By: International Labor Rights Forum
December 18, International Migrants Day, is a day to reflect on the growing impact of worker migration
and urge policies to protect these often vulnerable workers. The global economy is fueling a rise in workers leaving their homes in search of better opportunities. Also on the rise, sadly, is gross exploitation of an often vulnerable population, far from their homes and networks of support, and often reliant on their employers for their very right to remain in country.
Migrant workers are subject to labor abuses such as wage theft, failure to pay the minimum wage, or being deprived of legally-mandated benefits. Yet they often lack the power to speak out. More serious abuses are also common. In many parts of the world, being a migrant worker is a risk factor for human trafficking. The ILO estimates that there are 21 million forced laborers in the world today, and of them, more than 40% migrated from their home into the forced labor situation.
Governments can make a difference to protect migrant workers. That is why the International Labor Rights Forum supports broad ratification of the U.N. International Convention on the Protection of Rights of All Migrant Workers and Members of Their Families. The Migrant Workers Convention provides the first comprehensive definition of an “international migrant,” and identifies the protections that are essential to migrants and their families, such as the same rights to education and healthcare as national citizens. It extends fundamental human and labor rights to all migrant workers and members of their families, both documented and undocumented. Unfortunately, only 46 countries have ratified the Migrant Workers Convention to date, and the United States is not one of them. (Click here for a petition asking the U.S. to join!) We urge more countries, particularly those that receive large numbers of migrant workers like the United States does, to adopt this convention and begin changing national laws to fulfill its mission of justice and equality.
We have worked particularly closely with migrant workers’ groups in Thailand, which is home to an estimated 3 million migrant workers, 80% of whom came from Thailand. Since the late 1980s, these workers have irregularly crossed borders to work in mostly dirty, dangerous and demanding jobs in Thailand thereby, significantly contributing to Thailand’s economy and providing billions of dollars in remittances to support relatives in origin countries. These workers continue to face significant exploitation and confusing piecemeal government migration policies.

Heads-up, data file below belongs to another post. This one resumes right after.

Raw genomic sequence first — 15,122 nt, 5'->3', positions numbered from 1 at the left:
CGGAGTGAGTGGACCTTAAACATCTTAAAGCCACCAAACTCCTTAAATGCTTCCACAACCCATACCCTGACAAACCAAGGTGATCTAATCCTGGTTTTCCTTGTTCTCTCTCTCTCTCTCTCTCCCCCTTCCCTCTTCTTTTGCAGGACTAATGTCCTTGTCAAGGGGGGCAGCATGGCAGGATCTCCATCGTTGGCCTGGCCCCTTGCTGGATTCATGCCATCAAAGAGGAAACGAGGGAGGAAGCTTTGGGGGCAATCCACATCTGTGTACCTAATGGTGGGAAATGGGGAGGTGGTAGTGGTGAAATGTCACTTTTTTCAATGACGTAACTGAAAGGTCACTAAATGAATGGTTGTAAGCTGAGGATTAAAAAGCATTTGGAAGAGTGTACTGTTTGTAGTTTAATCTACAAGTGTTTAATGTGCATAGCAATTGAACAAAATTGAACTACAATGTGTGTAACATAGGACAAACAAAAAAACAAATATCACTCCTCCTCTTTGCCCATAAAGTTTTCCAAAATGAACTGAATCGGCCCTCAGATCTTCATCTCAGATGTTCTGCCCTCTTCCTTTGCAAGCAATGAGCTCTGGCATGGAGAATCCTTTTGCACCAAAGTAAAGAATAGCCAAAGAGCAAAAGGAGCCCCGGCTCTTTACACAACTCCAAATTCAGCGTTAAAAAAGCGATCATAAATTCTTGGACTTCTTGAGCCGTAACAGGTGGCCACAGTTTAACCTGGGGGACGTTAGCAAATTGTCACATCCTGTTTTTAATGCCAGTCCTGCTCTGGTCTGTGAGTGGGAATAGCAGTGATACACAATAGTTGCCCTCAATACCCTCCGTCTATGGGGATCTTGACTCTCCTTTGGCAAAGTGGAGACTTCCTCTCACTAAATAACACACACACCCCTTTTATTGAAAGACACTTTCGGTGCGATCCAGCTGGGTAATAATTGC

Two important ILRF partners -- the Migrant Worker Rights Network (MWRN) and State Enterprise Workers’ Relations Confederation of Thailand (SERC) -- have been vocal in protecting these workers’ rights. They issued a statement marking International Migrant’s Day and asking the Thai government to take the following steps to protect migrant workers there:
• Migrants should be treated equally to national workers. Migrants are entitled to equal protection under the law without discrimination on any grounds as a principle enshrined in the Universal Declaration of Human Rights. Migrants should be protected by related laws governing labor protection, social security, health coverage and work accident compensation.
• An understanding by migrants of the right to association and collective bargaining under ILO Conventions 87 and 98 should be ensured to foster migrants’ participation as members of trade unions. Membership in trade unions will enable all migrant workers to have wage and welfare negotiations with employers and provide a means for migrants to enhance their quality of life.
• Clear policies and guidelines for a long term migrant workers administration plan should be created, particularly regarding registration, nationality verification and increased efforts by the State and all its officials to work concertedly and connectedly to promote migrant wellbeing.
• The migrant import (MoU) process should be simplified to facilitate employers to file an application to employ migrants from overseas without relying on brokers. This will promote investment, reduce costs for migrants and prevent exploitation and trafficking.
• Migrants should have freedom to change their employer, as the current overdependence on employers make migrant workers more likely to become victims of forced labor, debt bondage and trafficking.
• A regulation requiring migrants’ workplaces to include childcare centers should be created to ensure workers can maintain a healthy work/life balance and to prevent migrant children from being open to exploitation as well.